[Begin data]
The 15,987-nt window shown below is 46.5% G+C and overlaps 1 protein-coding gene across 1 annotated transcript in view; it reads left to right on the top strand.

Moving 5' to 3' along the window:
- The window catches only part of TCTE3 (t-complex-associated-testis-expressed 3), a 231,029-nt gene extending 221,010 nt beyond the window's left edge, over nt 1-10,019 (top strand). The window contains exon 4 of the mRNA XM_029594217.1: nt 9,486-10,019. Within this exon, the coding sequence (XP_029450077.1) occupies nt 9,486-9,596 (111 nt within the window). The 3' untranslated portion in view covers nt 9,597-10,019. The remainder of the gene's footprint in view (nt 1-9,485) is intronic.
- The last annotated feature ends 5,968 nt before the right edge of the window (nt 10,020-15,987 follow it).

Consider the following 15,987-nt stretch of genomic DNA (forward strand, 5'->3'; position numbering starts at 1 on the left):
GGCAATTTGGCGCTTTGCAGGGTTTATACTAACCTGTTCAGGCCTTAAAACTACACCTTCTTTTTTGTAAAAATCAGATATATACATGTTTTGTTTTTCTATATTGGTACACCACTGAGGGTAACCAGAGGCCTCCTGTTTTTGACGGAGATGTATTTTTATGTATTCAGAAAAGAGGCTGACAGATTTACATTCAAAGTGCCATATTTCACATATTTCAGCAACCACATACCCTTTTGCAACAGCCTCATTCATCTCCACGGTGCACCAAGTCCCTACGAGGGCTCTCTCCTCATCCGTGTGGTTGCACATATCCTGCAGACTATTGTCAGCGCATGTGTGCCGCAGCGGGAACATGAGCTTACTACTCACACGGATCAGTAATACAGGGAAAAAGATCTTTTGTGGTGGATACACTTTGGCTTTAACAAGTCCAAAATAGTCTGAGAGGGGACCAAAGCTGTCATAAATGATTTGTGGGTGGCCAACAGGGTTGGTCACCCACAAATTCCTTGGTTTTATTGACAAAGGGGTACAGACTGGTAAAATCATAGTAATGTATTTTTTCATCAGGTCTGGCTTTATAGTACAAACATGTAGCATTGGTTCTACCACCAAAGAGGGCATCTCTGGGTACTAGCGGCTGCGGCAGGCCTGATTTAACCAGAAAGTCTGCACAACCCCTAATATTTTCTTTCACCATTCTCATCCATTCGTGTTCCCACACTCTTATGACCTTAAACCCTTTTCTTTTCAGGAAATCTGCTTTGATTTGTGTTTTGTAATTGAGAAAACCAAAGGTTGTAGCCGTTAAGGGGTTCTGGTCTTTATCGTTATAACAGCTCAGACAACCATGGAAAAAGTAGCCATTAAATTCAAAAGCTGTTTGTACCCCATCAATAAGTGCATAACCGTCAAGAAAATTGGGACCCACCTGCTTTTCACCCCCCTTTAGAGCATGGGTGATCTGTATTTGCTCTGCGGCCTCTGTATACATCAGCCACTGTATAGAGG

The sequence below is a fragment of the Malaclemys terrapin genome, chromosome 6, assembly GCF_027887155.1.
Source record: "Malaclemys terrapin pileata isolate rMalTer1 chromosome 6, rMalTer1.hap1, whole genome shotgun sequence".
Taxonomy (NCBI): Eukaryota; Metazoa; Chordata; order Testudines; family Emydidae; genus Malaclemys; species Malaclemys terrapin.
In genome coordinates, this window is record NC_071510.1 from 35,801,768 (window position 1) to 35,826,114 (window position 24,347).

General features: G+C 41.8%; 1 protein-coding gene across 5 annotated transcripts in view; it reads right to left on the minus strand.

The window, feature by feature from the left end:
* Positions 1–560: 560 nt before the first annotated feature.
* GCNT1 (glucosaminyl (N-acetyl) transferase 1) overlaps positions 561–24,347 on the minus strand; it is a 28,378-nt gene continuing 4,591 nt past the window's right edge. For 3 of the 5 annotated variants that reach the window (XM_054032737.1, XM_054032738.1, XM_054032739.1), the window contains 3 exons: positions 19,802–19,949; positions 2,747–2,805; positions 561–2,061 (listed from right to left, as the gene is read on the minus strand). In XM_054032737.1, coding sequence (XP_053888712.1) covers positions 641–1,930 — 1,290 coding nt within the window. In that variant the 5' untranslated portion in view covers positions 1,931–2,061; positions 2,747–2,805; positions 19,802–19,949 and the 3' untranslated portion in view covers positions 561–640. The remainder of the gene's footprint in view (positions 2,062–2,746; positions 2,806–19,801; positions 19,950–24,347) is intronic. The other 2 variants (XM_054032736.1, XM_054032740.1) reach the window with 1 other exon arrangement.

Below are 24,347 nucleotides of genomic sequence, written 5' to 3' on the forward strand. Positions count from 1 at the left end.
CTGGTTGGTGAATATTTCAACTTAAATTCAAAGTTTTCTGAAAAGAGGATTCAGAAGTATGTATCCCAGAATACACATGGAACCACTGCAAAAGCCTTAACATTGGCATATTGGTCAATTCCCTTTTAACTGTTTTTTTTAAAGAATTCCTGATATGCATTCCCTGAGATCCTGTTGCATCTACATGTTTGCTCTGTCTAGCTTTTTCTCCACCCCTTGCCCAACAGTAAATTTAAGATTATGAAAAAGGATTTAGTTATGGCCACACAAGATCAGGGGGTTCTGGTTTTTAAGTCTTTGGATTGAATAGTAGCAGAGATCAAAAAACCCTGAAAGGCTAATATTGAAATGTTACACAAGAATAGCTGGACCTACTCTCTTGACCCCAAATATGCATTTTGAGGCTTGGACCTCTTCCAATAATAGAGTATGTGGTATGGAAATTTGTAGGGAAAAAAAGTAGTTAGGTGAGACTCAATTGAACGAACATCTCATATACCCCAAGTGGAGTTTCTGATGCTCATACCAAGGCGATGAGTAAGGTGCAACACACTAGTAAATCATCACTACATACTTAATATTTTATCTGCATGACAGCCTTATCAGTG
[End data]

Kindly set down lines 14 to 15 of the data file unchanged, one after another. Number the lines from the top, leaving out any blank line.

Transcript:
* GCNT1 (glucosaminyl (N-acetyl) transferase 1) overlaps positions 561–24,347 on the minus strand; it is a 28,378-nt gene continuing 4,591 nt past the window's right edge. For 3 of the 5 annotated variants that reach the window (XM_054032737.1, XM_054032738.1, XM_054032739.1), the window contains 3 exons: positions 19,802–19,949; positions 2,747–2,805; positions 561–2,061 (listed from right to left, as the gene is read on the minus strand). In XM_054032737.1, coding sequence (XP_053888712.1) covers positions 641–1,930 — 1,290 coding nt within the window. In that variant the 5' untranslated portion in view covers positions 1,931–2,061; positions 2,747–2,805; positions 19,802–19,949 and the 3' untranslated portion in view covers positions 561–640. The remainder of the gene's footprint in view (positions 2,062–2,746; positions 2,806–19,801; positions 19,950–24,347) is intronic. The other 2 variants (XM_054032736.1, XM_054032740.1) reach the window with 1 other exon arrangement.

Below are 24,347 nucleotides of genomic sequence, written 5' to 3' on the forward strand. Positions count from 1 at the left end.